In my PhD work, I sought to use aphids to simplify this comparison considerably by studying their wing dimorphisms. The wing dimorphism refers to the production of either winged or wingless morphs in response to different cues. In females, this cue is the density of aphids on a host plant (see Figure 1). At high density, mothers start to produce wing morphs that migrate to new host plants. At low density, mothers produce a more fecund wingless morph. In males, the cue is genetic: the specific wing allele they carry determines the wing morph (see Figure 2). While all aphid species have some form of the environmentally controlled female wing dimorphism, the genetic male dimorphism is rare in comparison (about 4% of ~5,000 species, meaning most species produce only one male wing morph).

Figure 3 – This cartoon serves to simplify the various follistatin (“fs”) duplications in the pea aphid (Acyrthosiphon pisum). In panel (A), two male wing morphs are shown with a schematic of their X chromosomes (males have only one copy because sex determination in aphids is XO). The top male wing morph is wingless, and has the 120 kilobase insertion that contains the follistatin duplicate (fs-3). The lower male is winged, and lacks the entire insertion. Panel (B) illustrates where on each of the 4 chromosomes the follistatin gene duplications occur. The “fs-3” in red resides inside the insertion (red triangle) specific to wingless males, whereas fs-1 and fs-2 are the other duplications on the first autosome. “Fs-2” corresponds to the follistatin gene duplication involved in the female wing dimorphism (see text for details).

Our lab recently mapped the male wing dimorphism allele in pea aphids (Acyrthosiphon pisum, which have dimorphic males and females) to a 120 kb insertion, specific to wingless males (Li et al., 2020). The only gene in this (big) insertion is a gene called follistatin, and pea aphids have two other duplicates elsewhere in the genome (see Figure 3). You won’t be surprised that embryos homozygous for that wingless allele develop only into wingless males, and that embryos homozygous for the winged allele (no insertion present) develop only into wingless males. You may also not be surprised that female embryos (winged or wingless) don’t express this wingless male-specific allele with a follistatin duplicate. But imagine our surprise when we found that another duplicate of the follistatin gene (on a separate chromosome) has a similar expression profile between winged and wingless females (only expressed in wingless females reared a low density environments). So we have three follistatin gene duplications in pea aphids, one which serves the canonical essential function of follistatin, while the other two have specific roles in the environmental and genetic control of wing dimorphism in females and males, respectively.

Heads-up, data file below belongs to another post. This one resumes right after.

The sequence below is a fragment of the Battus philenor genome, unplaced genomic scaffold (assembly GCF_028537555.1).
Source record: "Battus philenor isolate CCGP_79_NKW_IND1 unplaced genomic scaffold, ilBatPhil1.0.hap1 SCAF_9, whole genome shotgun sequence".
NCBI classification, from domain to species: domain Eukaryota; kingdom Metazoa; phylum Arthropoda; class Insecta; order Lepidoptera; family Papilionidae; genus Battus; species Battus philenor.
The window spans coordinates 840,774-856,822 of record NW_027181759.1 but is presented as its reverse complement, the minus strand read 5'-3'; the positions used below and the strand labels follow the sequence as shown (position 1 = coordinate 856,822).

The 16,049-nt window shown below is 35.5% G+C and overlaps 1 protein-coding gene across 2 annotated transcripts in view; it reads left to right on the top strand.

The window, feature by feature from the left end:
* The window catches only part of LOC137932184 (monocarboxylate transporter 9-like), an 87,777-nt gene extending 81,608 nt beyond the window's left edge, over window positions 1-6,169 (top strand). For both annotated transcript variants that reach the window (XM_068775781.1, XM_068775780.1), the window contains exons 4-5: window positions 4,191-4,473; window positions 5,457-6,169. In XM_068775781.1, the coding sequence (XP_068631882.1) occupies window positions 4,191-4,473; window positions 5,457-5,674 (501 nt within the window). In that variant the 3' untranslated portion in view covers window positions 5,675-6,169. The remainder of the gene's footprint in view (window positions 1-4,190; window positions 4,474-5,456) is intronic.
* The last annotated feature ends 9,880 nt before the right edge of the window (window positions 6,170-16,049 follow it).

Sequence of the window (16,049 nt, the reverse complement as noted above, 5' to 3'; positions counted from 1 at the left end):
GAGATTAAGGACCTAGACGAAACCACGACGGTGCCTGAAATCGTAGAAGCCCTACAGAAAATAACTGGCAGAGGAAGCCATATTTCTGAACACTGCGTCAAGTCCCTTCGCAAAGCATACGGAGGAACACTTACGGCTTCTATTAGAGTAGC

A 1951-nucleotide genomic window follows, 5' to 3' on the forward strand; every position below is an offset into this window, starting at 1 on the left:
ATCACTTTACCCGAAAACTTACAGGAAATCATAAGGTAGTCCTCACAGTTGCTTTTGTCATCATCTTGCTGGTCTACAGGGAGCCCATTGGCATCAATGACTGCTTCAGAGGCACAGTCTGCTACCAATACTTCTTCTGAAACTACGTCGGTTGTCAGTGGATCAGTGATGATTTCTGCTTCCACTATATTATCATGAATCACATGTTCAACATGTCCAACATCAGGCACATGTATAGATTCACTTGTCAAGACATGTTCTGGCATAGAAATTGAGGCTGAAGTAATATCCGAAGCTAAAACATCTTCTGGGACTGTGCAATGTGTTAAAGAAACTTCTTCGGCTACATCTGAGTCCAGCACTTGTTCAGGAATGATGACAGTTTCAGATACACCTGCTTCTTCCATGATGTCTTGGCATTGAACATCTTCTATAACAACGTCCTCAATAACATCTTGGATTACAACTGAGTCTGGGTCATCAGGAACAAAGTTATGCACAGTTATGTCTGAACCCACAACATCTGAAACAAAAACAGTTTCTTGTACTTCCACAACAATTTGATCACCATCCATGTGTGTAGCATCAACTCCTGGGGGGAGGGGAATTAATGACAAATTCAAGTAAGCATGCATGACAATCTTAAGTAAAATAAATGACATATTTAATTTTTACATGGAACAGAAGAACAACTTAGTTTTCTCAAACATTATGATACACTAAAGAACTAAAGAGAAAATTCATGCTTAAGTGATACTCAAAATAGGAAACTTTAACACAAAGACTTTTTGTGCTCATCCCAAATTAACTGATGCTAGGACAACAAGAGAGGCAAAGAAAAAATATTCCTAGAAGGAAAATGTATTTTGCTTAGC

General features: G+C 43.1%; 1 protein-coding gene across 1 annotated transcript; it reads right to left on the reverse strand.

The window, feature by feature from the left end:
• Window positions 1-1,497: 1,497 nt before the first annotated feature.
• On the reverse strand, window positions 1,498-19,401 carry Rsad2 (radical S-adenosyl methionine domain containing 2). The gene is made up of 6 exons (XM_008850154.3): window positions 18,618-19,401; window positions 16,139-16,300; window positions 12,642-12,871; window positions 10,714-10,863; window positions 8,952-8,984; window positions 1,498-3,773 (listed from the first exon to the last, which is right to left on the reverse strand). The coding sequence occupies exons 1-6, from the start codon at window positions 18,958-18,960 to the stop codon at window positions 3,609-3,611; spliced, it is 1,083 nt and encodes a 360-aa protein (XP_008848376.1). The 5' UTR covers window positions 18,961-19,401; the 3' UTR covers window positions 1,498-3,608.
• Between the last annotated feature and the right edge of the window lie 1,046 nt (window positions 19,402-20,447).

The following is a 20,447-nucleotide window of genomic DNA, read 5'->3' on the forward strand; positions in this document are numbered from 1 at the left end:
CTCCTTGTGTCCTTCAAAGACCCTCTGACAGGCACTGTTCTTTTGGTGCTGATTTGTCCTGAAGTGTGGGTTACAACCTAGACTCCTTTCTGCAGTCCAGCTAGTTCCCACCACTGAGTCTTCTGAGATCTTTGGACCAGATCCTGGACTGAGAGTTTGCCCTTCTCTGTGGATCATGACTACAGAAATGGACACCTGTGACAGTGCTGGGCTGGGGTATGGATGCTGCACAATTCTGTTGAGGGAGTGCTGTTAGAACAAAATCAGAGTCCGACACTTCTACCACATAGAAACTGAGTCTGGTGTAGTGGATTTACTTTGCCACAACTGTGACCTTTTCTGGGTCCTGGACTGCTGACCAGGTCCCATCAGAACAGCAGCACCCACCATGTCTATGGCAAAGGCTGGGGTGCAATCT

And this is where the AGA EECG award comes into play. While we have a link between the genetic (male polymorphism) and environmental control (female plasticity) of the same trait (wing dimorphisms) in the same species (pea aphids) in the same genotype (males have only one X chromosome), what we want is to address which came first. Did the follistatin role in the female plasticity arise first and give rise to the genetic male dimorphism through gene duplication? Or did the male role of follistatin precede its role in the female plasticity? Stay tuned for my Epilogue post where (hopefully) I’ll report back about how I use comparative genomics in closely related species to study which gene duplicate began its role first in the wing dimorphism.





Laland, Kevin et al. 2014. “Does Evolutionary Theory Need a Rethink?” Nature 514(7521): 161–64.

Laland, Kevin N. et al. 2015. “The Extended Evolutionary Synthesis: Its Structure, Assumptions and Predictions.” Proceedings of the Royal Society B: Biological Sciences 282(1813).

Li, Binshuang et al. 2020. “A Large Genomic Insertion Containing a Duplicated Follistatin Gene Is Linked to the Pea Aphid Male Wing Dimorphism.” eLife 9: 1–17.

Pfennig, David W. 2021. Phenotypic Plasticity and Evolution. Causes, Consequences, Controversies.

Schwander, Tanja, and Olof Leimar. 2011. “Genes as Leaders and Followers in Evolution.” Trends in Ecology and Evolution 26(3): 143–51.

West-Eberhard, M J. 2005. “Phenotypic Accomodation: Adaptive Innovation Due to Developmental Plasticity.” Journal of Experimental Zoology 3048(September): 610–18.